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Pasta Sauce from Frozen Tomatoes

This is a multi use pasta sauce made from tomatoes frozen from my garden bounty. Economical, easy to make, and more flavorful than store bought. I remove seeds from my tomatoes before freezing for smoother sauce.
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Ingredients:

  • 1 gallon frozen tomatoes (or 4 large cans crushed tomatoes)
  • 3 minced garlic cloves
  • 1/2 cup minced onion
  • 1/4 cup olive oil
  • 1/3 cup sugar
  • 2 tsp. salt (more or less to taste)
  • 1 tsp. black pepper
  • 1 Tbsp. basil
  • 1 Tbsp. oregano
  • Seasonings can be adjusted to suit taste

Directions:

Thaw tomatoes, puree in blender. Saute onion and garlic in olive oil until crisp tender. Using a large dutch oven saucepot, add tomatoes, seasonings and sauteed garlic and onions. Heat on medium to boiling, reduce heat to low, cover and simmer for at least 2-3 hours, stirring every 15-20 minutes.

At this point, if thicker consistency is desired, remove lid and up heat to medium , stirring until more liquid is absorbed. The longer this simmers the better it is.

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When done you can either jar into quarts and process according to jar manufacturer directions, or let cool completely and ladle into quart freezer bags and freeze.

Add hamburger or other meats to sauce before serving. Great on any pasta dish!

Servings: 12 -1 cup servings
Prep Time: 10 minutes Minutes
Cooking Time: 3 Hours

By Cheryl from Trinity, NC

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January 27, 20170 found this helpful
Top Comment

I grow most everything we eat during our summer months. Unfortunately, in Montana we do not have much of a growing season. With that said, with vegetables that do great, we grow plenty and then freeze them. Tomatoes are one of those items. However, I have never made pasta sauce from fresh tomatoes.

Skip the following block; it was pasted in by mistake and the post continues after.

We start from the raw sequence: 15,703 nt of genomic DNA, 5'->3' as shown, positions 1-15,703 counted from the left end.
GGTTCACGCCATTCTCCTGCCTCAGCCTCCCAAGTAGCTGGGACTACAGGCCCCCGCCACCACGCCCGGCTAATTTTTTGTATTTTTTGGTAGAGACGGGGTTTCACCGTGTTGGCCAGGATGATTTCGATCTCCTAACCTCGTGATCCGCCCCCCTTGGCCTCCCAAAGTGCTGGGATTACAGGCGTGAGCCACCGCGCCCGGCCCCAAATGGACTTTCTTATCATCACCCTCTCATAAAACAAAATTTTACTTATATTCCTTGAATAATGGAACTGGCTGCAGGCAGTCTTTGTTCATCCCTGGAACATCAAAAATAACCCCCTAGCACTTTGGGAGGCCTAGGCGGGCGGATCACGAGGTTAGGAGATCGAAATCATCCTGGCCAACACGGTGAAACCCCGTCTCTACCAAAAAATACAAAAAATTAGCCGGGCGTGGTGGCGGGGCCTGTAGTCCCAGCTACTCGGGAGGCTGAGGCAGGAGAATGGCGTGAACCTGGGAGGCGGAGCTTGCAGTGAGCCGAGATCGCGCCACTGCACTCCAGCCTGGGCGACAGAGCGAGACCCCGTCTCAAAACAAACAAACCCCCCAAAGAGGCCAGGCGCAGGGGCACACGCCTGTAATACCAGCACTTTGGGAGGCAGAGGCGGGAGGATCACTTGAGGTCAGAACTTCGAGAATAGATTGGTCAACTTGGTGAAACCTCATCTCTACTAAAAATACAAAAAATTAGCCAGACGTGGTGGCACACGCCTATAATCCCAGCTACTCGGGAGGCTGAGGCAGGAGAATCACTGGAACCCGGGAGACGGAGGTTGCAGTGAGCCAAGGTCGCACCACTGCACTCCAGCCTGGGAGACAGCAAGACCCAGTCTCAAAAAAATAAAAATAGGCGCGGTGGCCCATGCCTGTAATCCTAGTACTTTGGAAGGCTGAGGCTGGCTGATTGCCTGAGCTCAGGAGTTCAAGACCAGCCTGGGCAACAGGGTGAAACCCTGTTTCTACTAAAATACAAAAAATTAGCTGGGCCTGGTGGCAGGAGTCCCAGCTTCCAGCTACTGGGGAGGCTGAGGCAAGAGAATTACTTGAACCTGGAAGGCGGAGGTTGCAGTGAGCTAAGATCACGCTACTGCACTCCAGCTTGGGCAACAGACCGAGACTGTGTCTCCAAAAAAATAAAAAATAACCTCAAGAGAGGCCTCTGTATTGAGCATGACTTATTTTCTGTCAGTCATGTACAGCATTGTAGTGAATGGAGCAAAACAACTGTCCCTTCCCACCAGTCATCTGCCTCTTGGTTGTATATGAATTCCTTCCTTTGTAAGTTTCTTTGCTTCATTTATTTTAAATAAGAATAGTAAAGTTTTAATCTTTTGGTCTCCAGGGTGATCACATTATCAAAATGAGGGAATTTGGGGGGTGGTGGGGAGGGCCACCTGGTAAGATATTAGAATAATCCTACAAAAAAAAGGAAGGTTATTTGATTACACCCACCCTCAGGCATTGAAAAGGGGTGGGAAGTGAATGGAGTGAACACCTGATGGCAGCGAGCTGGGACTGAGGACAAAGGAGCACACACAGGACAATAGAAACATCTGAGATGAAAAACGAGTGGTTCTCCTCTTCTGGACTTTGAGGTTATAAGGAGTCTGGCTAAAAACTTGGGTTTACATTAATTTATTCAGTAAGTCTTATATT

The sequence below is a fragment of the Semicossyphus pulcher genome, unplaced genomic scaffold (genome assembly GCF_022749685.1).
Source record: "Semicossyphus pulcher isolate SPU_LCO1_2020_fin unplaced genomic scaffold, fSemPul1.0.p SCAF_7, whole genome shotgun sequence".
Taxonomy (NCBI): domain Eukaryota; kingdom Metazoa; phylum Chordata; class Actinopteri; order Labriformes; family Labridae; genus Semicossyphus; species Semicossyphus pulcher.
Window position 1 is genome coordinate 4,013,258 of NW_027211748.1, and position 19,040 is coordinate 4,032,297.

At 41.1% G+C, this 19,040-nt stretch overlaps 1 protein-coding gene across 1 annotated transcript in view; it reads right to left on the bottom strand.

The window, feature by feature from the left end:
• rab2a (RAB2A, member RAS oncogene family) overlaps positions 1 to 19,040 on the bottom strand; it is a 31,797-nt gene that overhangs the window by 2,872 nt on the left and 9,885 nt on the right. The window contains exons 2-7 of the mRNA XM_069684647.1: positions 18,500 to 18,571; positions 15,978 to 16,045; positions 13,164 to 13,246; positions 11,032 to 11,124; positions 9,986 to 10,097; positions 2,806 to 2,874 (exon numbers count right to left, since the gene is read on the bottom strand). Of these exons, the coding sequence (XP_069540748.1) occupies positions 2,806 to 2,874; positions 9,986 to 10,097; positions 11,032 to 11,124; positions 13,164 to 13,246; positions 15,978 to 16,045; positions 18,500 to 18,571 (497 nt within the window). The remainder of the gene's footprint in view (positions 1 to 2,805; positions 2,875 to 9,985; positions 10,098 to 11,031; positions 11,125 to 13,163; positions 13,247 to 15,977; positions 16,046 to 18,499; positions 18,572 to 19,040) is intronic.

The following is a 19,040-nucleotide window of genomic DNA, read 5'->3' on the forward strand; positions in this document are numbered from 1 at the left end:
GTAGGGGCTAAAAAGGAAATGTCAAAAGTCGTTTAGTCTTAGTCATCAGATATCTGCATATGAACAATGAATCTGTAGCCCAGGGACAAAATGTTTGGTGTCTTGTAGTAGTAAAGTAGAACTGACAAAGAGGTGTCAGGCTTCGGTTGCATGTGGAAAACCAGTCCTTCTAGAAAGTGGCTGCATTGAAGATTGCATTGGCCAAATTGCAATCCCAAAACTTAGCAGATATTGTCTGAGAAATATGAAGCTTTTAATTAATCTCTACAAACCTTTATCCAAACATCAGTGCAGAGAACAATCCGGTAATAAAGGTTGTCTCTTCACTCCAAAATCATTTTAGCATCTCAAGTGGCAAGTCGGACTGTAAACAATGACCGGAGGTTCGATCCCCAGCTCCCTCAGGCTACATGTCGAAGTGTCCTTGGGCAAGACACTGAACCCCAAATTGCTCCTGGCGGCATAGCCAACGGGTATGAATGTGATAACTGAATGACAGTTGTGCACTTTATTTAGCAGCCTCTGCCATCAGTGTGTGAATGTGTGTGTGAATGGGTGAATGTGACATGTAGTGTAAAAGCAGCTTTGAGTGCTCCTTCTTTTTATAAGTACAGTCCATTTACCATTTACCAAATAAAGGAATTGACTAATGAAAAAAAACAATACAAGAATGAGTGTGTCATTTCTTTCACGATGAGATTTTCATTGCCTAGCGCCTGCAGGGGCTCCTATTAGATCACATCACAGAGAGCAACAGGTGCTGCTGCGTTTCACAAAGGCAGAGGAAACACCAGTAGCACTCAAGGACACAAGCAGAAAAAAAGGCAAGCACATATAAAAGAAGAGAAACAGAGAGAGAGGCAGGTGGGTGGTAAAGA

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I made sauce before but used canned tomatoes. So I was concerned with having frozen tomatoes. Well, I chose this recipe due to the title stating "frozen tomatoes". I must say this a winner. It has only been cooking for maybe an hour; delicious. This will be my go to pasta sauce from now on. Thank you for posting.

Reply Was this helpful? Yes
January 17, 20121 found this helpful

It always does my heart so much good to read posts from people like you, people who garden, and preserve the bounty, and cook homemade foods. Bless you.

Reply Was this helpful? 1
July 30, 20140 found this helpful

One question... as I grow all of these herbs, wondering if the amounts are fresh or frozen? I have many bags of frozen tomatoes from last year and my plants are already giving me lots more, so I'm really excited about making this sauce!

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Thank you!

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March 20, 20190 found this helpful

Based on amounts, would say they are likely dried herbs. They are similar to another recipe I use and it called for dried herbs.
When converting from fresh herbs to dried, the rule of thumb is to divide by 3. So if a recipe calls for 1 Tbsp of fresh oregano, substitute 1 tsp of dried oregano.
I would think the same principle would work in reverse. To convert from dried to fresh, roughly multiply amount by 3. So 1 tsp dried basil equals 3 tsp or 1 Tbsp fresh basil. There may be some tweaking needed based on the form of the herb, but It's at least a place to start.